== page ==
Doing Science 4.0: Part 1. What is Science 4.0?

This is the first in a series in which I investigate what Science 4.0 is and whether this really does offer us a new way of doing science. So first of all what is Science 4.0? Perhaps this can be answered by understanding what Science 2.0 (R) is (Science 2.0 is a term trademarked by Hank Campbell).  Turning firstly to the repository of online knowledge – Wikipedia – at the time of writing Science 2.0 (R) is described primarily as a way of communicating. Wikipedia has developed editing guidelines which help the reader to assess the quality of the articles. At the time of writing the article on Science 2.0 is described as having ‘multiple issues’ including a dispute of the article’s ‘neutrality’. Bearing this in mind, I had a look through the article to examine the themes that came up. The themes included the following

– The use of Web 2.0 technologies

– Creating digitised conversations which contextualise data

– Creating an open culture through the open science movement (open data, open source, open access)

– Making information available in new ways

– Facilitating cooperation between groups

– Collaborative rather than individual publishing

– Involving large rather than small groups of specialists to solve problems

– An ongoing and open review process

– Software can be used to facilitate data analysis

– Data driven science rather than hypothesis driven science

The themes can be described as a combination of values and processes. However there is no obviously unifying philosophy that I could identify. This perhaps reflects more on the article than Science 2.0 (R). The Wikipedia article also looks at some of the challenges faced by Science 2.0 (R) and these include

– Getting things noticed

– The complexities of producing open data

– The licensing of open data

– The focus on the technology rather than the people

– Finding the right information

– Trusting the open science platform

– The problems associated with publishing incomplete data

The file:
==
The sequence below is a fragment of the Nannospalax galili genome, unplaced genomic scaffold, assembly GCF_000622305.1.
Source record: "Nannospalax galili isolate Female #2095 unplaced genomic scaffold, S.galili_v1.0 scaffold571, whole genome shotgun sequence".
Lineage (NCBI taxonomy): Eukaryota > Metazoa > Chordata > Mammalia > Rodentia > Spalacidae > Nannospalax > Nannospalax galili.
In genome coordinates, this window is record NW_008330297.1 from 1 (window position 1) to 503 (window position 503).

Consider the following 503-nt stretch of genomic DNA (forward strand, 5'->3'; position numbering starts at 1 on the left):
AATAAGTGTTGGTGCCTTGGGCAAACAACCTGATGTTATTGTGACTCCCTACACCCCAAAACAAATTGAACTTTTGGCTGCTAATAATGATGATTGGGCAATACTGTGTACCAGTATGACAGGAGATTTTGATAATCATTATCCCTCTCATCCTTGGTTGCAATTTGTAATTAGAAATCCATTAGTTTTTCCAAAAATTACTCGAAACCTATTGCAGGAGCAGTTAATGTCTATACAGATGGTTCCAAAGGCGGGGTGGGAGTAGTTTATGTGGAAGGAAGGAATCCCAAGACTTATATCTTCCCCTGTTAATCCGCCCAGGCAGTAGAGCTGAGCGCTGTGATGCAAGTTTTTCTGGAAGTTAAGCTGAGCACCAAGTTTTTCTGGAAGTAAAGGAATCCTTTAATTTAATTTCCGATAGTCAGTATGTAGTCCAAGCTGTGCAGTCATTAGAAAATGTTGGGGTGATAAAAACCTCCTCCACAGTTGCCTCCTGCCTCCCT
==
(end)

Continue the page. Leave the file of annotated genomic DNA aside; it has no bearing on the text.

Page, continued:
– Quality

These difficulties also help in defining the concept of Science 4.0. However a better understanding of Science 4.0 could result from a careful consideration of Science itself and also of the philosophy of science.

An index of the site can be found here. The page contains links to all of the articles in the blog in chronological order. Twitter: You can follow ‘The Amazing World of Psychiatry’ Twitter by clicking on this link. Podcast: You can listen to this post on Odiogo by clicking on this link (there may be a small delay between publishing of the blog article and the availability of the podcast). It is available for a limited period. TAWOP Channel: You can follow the TAWOP Channel on YouTube by clicking on this link. Responses: If you have any comments, you can leave them below or alternatively e-mail Disclaimer: The comments made here represent the opinions of the author and do not represent the profession or any body/organisation. The comments made here are not meant as a source of medical advice and those seeking medical advice are advised to consult with their own doctor. The author is not responsible for the contents of any external sites that are linked to in this blog.


Leave a Reply

Fill in your details below or click an icon to log in: Logo

You are commenting using your account. Log Out /  Change )

Google photo

You are commenting using your Google account. Log Out /  Change )

Twitter picture

You are commenting using your Twitter account. Log Out /  Change )

Facebook photo

You are commenting using your Facebook account. Log Out /  Change )

Connecting to %s